2. “Frankonia est divisa in partes duas.” – Thus, in the West we have “WINE Frankonia” and in the East “BEER Frankonia”, with more or less the Roman ‘Rhaetian Limes’ in between. Today, the frontier has moved a bit to the east (Würzburg and the western Main valley).

    Like Mithras, the cult of ‘Cybele and Attis’ was not uncommon in the Roman provinces. Like Eastern today, or an early form of it, there were ancient Roman religious festivals –the “Holy Week”– celebrated on the March equinox.

    Citizens and freedmen were allowed limited forms of participation in rites pertaining to Attis, through their membership of two colleges, each dedicated to a specific task. The Cannophores (“reed bearers”) and the Dendrophores (“tree bearers”):

    – March 15 (Ides): Canna intrat (“The Reed enters”).
    – March 22: Arbor intrat (“The Tree enters”).

    After that, on the Tubilustrium (an archaic holiday to Mars, with sacrifice of a lamb), the tree was laid to rest at the temple of the Great Mother (today, after beer festivals, we bury the Kirchweih tree or at least a barrel).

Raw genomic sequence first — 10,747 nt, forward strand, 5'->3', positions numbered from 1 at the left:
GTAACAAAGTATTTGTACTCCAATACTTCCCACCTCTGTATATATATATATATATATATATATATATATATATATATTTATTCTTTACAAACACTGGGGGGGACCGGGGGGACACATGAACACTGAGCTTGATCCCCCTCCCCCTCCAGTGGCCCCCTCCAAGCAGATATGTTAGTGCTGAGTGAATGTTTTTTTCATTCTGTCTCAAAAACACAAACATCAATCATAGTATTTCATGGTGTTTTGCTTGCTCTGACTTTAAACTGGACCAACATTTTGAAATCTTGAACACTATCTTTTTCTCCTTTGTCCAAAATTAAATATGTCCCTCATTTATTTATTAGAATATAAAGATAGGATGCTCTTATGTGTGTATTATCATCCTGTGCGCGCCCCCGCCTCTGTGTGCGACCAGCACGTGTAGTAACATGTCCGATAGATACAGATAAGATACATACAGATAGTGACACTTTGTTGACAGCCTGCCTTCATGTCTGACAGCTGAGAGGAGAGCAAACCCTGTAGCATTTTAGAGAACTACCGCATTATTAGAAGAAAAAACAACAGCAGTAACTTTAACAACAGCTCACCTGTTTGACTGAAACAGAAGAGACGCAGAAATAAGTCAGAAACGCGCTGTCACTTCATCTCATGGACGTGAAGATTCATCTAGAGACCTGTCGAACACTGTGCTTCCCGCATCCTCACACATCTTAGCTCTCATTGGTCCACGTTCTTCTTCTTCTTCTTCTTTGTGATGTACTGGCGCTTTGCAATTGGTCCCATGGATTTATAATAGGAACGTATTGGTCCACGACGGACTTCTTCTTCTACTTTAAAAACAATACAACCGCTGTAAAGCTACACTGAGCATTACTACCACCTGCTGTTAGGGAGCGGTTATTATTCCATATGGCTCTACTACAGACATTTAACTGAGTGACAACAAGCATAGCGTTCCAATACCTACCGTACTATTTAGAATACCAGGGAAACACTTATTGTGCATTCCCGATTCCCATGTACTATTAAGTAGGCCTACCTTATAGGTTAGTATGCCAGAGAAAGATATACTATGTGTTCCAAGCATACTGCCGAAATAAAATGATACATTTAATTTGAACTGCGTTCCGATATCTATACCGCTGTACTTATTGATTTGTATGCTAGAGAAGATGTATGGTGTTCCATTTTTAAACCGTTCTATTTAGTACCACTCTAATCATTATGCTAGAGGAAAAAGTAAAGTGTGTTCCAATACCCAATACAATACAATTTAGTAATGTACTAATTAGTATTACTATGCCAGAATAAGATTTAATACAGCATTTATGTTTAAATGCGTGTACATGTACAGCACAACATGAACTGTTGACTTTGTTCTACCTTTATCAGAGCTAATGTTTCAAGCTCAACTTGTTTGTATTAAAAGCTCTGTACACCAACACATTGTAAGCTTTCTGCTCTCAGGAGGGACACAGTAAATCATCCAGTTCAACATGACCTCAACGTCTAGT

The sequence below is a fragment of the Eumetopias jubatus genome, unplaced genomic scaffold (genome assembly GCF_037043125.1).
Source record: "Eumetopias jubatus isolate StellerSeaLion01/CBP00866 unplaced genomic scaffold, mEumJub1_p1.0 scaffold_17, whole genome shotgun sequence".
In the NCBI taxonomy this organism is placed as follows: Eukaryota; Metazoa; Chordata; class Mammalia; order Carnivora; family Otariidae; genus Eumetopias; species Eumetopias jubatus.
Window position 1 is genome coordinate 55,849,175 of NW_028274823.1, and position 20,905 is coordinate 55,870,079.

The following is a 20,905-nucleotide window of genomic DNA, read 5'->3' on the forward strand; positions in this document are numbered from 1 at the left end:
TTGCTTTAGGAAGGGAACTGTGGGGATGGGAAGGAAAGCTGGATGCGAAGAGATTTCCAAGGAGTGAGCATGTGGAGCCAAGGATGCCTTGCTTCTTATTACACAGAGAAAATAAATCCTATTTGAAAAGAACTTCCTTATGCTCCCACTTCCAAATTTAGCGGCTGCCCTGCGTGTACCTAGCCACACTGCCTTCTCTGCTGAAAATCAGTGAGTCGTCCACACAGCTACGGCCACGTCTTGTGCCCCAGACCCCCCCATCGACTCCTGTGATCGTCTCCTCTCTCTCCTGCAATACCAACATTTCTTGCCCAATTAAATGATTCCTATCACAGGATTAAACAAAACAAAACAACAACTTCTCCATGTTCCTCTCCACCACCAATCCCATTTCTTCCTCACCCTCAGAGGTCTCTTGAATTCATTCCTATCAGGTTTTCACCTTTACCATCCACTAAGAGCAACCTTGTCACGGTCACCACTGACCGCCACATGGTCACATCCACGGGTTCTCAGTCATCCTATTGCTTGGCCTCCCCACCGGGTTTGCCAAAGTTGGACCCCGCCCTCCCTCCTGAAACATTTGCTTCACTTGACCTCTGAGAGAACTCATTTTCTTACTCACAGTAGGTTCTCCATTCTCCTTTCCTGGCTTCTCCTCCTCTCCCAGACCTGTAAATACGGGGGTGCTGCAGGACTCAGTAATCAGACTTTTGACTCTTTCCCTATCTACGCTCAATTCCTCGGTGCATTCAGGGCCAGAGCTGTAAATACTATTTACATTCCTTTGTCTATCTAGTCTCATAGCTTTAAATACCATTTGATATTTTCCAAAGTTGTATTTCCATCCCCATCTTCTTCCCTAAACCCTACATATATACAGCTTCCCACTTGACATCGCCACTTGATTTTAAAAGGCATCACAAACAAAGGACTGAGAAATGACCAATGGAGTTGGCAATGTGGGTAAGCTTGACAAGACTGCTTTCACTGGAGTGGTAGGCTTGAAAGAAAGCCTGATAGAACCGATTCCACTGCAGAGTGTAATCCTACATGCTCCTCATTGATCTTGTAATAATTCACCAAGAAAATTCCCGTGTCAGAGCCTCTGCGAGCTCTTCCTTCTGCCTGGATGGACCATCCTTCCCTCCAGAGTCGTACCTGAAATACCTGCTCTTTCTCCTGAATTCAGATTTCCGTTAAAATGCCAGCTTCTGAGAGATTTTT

– March 24: Sanguem or Dies Sanguinis (“Day of Blood”), a frenzy of mourning when the devotees whipped themselves to sprinkle the altars and effigy of Attis with their own blood.

    Of course, beer is correctly consumed from “Situlae” (oder ‘Seidla’ as they are called today), i.e. half liter stoneware. Note that only barbarians use Masskrugs!

    In ‘beer frankonia’, the scapula -plus meat- of a pig is used for “Schäuferla’, while in ‘wine frankonia’ for ‘Jambon de Mayence’ (i.e. ham from wine lees, mentioned by François Rabelais in 1534, Thomas Jefferson in 1788, Charles Dickens in 1868, completely lost after WWII and rediscovered ca. 20 years ago).

    French children’s song: “Un jambon de Mayen-ce, V’là qu’ça commen-ce déjà bien! Nous allons fair-re boban-ce, A ce festin il ne manquera rien car j’aperçois… Deux jambons de Mayence …(etc.)”

    From the English edition of ‘Larousse gastronomique’: “Mainz ham is brined, desalted, soaked in brandy or wine lees and smoked for a long period”.